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How Does Applied Behavior Analysis Benefit People with Autism


ABA (Applied Behavior Analysis) is a method of therapy based the science of learning and behavior. Analyzing behaviors gives the ability for one to understand:

  • How behavior is affected by the environment

  • How behavior works

  • How learning happens

Applied Behavior Analysis provides insight and understanding of behavior, how to shape future behavior, and how it will work in a real situation. The goal of the analysis is to increase positive, helpful behaviors and decrease the negative, harmful ones that affect a person with autism to learn new things.


How Applied Behavior Analysis Programs Help


The methods of ABA have been in use and studied for decades. These programs help many types of learners achieve different skills. These new skills will improve and make their life healthier. ABA therapists have used these programs to help children with developmental disorders, including autism since 1960.


How the ABA Therapy Works


ABA uses a variety of techniques for understanding and changing behavior. The therapy is flexible treatment and:

  • Can be adapted to meet the needs of each individual

  • Can be provided in a variety of locations, such as at school, at home, as well as in the community

  • Can teach new skills that can be applied in useful everyday life

  • Can involve a one-on-one teaching or group instruction

ABA Therapy Reinforces Positive Behaviors


One of the main strategies used in ABA is positive reinforcement. If a behavior is followed by something positive, such as a reward or something they value, it is more likely the learner will repeat the behavior. When this method is used over time, it encourages positive behaviors.


To begin this strategy, the therapist will identify a target behavior and create a goal. Every time the person uses the 'goal' behavior or skill successfully, they are given a reward. The reward has to mean something to the individual, such as a book, toy, access to the playground, watching a video, or something as simple as praise.


Using positive rewards encourages an individual to continue using the new behavior or goal. Over time this will lead to a meaningful change in behavior.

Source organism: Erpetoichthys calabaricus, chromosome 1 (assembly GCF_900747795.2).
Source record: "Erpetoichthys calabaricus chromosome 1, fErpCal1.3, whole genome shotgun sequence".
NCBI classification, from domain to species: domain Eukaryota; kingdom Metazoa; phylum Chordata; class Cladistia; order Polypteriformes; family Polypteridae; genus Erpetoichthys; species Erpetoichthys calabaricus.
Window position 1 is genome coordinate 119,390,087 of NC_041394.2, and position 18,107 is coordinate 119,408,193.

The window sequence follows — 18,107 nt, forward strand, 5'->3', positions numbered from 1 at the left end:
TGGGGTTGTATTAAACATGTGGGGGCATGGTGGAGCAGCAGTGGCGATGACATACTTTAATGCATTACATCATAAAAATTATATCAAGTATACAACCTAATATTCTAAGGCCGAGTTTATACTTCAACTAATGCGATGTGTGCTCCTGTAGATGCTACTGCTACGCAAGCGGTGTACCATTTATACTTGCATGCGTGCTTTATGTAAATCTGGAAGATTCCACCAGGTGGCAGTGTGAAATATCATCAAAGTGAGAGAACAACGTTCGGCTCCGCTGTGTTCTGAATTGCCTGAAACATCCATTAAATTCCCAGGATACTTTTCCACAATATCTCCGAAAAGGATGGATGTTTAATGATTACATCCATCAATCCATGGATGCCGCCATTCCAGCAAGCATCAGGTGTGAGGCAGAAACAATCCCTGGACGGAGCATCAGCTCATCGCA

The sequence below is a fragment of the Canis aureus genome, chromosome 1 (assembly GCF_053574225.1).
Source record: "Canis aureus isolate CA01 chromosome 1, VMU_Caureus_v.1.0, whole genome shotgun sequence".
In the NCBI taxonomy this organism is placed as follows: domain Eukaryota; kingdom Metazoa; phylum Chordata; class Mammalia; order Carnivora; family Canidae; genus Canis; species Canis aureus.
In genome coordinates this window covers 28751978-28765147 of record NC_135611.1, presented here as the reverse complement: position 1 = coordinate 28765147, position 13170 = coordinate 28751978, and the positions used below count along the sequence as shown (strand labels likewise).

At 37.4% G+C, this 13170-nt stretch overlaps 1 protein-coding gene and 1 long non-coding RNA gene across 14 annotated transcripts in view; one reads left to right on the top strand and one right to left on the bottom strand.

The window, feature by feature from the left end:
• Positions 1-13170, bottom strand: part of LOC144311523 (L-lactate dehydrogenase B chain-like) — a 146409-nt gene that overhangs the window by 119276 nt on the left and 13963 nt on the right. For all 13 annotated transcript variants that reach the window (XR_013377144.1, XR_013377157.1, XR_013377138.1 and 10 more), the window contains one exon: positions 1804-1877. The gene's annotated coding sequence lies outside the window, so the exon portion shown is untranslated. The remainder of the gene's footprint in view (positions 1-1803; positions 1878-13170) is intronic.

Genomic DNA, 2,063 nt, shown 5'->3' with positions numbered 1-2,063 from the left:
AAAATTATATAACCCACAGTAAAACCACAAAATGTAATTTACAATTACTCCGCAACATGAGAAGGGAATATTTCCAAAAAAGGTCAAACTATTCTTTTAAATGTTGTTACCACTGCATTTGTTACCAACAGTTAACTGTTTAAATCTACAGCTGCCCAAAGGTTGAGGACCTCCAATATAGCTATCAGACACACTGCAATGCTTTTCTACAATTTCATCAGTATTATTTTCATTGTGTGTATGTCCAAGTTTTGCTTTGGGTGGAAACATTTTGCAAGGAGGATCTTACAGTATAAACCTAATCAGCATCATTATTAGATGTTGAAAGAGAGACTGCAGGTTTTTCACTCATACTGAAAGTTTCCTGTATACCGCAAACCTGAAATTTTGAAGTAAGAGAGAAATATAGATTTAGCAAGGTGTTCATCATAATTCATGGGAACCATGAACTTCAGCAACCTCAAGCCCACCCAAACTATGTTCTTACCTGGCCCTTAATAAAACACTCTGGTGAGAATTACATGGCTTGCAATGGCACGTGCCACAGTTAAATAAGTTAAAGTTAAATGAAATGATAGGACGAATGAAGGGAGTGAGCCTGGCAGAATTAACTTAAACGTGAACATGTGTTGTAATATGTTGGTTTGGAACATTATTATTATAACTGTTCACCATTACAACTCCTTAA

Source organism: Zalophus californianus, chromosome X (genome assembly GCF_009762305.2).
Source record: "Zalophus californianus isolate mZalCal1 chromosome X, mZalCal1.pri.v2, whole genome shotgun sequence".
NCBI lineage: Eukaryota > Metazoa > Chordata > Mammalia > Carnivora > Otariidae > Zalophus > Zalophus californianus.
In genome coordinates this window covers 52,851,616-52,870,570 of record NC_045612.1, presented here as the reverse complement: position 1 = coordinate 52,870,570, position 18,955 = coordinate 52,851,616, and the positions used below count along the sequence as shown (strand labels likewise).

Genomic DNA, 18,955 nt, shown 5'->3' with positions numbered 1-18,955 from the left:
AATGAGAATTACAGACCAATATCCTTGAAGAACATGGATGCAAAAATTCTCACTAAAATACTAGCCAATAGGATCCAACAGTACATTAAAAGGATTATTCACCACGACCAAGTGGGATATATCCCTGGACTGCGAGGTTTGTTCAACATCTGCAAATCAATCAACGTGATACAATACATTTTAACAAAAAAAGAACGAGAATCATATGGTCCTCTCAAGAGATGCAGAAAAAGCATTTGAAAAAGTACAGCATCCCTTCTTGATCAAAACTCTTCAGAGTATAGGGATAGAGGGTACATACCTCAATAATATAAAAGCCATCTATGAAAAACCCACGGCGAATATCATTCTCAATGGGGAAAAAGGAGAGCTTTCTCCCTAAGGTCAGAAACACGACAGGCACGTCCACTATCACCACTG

The ABCs of the ABA Program


The ABCs of the ABA program are antecedents, behavior, consequences. Understanding what the antecedent is, or in other words, what happened before a behavior occurred, and the consequences, or what happens after the behavior, is a significant part of the program.

These are the three steps or the ABCs of the program that helps teach and understand behaviors:

  • An antecedent is what happens or what event occurred right before a target behavior was displayed. The antecedent can be a request, command, or something physical, such as light, sound, or something else in the individual's environment. The antecedent can come from another person, the environment, or can even be something internal such as a feeling or thought.

  • The behavior that results is the individual's response or their lack of response to the antecedent. The behavior can be a verbal response, an action, or something else.

  • A consequence is what will happen right after the behavior. The consequence can be positive reinforcement, the desired behavior, or no reaction or inappropriate response.

The ABCs help you, or your child's therapist understand:

  • Why a specific behavior happened

  • How a different consequence could affect if the behavior will happen again

What Does an ABA Program Involve?


A trained board certified or licensed behavior analyst designs and oversees a program for an individual. The program will be customized to meet each learner's needs, interests, skills, family situation, and preferences.


The behavior analyst will perform a detailed assessment of the person's preferences and skills. This information will help them create a treatment goal. The family is also considered and inputs their desired goals and preferences to include in the program. Some of the goals can include:

  • Maladaptive Behavior management

  • Social skills

  • Self-care, such as being able to toilet and shower independently

  • Leisure and play

  • Motor skills

  • Language and communication skills

  • Academic and learning skills

Where to Learn More About Applied Behavior Analysis


ABA Pathways can help your child and your family clear a path toward a brighter future. Our team of specialists is committed to helping your family and will help work with you to develop an optimal treatment program to meet your child's needs. Contact us today and learn how we can provide your child with a holistic comprehensive program to foster their growth, appropriate social behavior, and communication.

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